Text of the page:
The White House on Thursday for the first time said it was requiring the Federal Reserve and other independent agencies to submit new guidelines for review, a controversial step that has long been a goal of conservative groups.
The Fed and other agencies already have to publicly issue proposals, guidelines and rules, but they have not been required to submit all of their regulatory guidelines to the White House first. Importantly, the new restrictions would not apply to the Fed’s actions as it pertains to setting interest rates, but it would apply to many other functions, particularly bank regulation.
The step could have the effect of nullifying or blocking a range of regulatory initiatives, including guidelines issued by the Fed and other bank regulators in 2013 that sought to limit the amount of risky corporate loans issued by banks.
The increased scrutiny would also apply to a range of other agencies and issues, including the Securities and Exchange Commission, the Consumer Product Safety Commission, the Federal Election Commission, and the Commodity Futures Trading Commission.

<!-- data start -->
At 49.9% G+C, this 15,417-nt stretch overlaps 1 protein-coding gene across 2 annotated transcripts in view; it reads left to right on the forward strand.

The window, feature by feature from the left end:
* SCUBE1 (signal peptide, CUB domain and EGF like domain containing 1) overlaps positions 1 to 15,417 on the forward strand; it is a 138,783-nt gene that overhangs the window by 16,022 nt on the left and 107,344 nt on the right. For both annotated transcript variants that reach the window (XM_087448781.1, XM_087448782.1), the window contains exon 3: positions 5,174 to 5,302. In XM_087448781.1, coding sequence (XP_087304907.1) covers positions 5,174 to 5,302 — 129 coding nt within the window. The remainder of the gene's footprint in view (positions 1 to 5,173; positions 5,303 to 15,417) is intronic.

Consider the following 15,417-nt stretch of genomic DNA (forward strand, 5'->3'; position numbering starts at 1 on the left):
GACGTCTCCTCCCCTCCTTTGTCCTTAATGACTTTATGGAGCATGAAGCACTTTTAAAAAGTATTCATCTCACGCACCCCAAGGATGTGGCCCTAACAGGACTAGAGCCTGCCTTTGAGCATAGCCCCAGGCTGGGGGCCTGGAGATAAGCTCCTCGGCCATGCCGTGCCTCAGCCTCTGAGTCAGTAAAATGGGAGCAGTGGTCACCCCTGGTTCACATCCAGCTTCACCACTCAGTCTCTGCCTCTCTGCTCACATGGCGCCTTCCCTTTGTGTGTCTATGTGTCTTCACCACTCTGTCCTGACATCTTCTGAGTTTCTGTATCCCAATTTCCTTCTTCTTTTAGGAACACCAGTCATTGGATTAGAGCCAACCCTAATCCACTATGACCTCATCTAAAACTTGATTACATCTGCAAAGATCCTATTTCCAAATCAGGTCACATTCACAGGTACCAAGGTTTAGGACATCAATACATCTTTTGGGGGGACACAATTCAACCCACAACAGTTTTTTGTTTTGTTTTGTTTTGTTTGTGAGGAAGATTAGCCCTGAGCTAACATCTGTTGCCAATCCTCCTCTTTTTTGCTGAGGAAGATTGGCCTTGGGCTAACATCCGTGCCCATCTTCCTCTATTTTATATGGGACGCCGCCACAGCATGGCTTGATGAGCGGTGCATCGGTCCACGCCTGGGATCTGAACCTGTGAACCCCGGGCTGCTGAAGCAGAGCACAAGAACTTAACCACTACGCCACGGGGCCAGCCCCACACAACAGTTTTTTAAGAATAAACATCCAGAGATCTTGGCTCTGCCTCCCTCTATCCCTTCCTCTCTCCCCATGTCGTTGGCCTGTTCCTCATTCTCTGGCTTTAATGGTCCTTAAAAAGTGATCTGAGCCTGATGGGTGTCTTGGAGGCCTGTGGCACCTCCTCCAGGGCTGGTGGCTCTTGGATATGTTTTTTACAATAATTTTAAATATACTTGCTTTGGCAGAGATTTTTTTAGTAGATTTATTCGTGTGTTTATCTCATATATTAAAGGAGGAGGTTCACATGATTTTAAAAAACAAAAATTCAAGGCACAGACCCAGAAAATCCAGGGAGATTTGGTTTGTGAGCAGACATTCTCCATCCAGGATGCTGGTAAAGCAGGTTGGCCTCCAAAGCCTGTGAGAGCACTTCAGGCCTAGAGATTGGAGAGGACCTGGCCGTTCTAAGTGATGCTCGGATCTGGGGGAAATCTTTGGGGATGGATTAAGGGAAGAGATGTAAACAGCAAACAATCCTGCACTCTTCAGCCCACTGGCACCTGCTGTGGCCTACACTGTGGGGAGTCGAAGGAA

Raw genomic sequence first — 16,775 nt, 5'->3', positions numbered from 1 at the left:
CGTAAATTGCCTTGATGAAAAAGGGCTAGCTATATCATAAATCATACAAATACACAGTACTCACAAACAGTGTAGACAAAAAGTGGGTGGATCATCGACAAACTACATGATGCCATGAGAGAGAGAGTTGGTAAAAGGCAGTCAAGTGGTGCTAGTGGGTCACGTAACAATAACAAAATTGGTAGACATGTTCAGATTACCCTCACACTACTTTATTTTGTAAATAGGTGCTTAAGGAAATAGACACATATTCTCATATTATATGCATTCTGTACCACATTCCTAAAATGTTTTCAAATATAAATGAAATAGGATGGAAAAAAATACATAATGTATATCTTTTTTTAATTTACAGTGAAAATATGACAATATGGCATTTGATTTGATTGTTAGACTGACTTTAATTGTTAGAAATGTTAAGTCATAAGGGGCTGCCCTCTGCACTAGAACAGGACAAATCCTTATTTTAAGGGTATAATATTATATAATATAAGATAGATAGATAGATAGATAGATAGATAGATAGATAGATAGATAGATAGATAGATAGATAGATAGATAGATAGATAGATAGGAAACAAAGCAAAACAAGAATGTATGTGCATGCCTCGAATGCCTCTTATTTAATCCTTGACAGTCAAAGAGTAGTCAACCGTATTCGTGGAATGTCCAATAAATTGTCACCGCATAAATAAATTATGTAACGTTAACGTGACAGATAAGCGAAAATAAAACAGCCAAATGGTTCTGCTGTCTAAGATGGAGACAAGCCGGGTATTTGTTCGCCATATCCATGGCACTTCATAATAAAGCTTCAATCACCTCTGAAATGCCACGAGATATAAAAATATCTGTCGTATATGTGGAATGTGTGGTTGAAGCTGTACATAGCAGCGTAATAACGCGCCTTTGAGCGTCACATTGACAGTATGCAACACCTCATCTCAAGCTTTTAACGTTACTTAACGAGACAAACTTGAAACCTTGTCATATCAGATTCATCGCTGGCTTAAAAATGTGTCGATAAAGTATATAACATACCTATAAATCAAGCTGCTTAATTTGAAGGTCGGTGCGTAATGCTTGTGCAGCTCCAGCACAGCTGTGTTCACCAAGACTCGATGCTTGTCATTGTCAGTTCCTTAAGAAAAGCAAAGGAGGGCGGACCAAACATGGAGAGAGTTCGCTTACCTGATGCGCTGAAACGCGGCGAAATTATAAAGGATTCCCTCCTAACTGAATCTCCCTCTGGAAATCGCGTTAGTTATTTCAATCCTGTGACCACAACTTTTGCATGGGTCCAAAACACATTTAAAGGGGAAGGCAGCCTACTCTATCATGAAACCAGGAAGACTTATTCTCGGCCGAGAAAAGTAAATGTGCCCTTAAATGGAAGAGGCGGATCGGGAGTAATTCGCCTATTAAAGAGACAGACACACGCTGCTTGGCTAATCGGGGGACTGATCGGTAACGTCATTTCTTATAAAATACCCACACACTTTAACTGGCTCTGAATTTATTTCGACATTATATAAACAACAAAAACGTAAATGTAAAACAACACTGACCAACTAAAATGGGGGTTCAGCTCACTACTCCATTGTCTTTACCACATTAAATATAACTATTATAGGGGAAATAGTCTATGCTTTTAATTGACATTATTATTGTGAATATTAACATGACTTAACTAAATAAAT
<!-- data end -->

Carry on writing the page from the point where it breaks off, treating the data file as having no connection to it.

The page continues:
Although the chairmen of these agencies are often appointed by the president and confirmed by the Senate, their policies are established by the vote of a commission with bipartisan membership. And historically the White House has not had authority over their actions.
While the White House memo didn’t single out any particular agency for scrutiny, the Fed could be one of the most controversial institutions to face oversight.
President Donald Trump has taken an adversarial approach to the Fed in recent months, attacking Fed Chair Jerome Powell and saying he would nominate two major political supporters — Herman Cain and Stephen Moore — to the Fed’s board.
The memo doesn’t stipulate what would happen if an agency refused to submit proposed rules for review.
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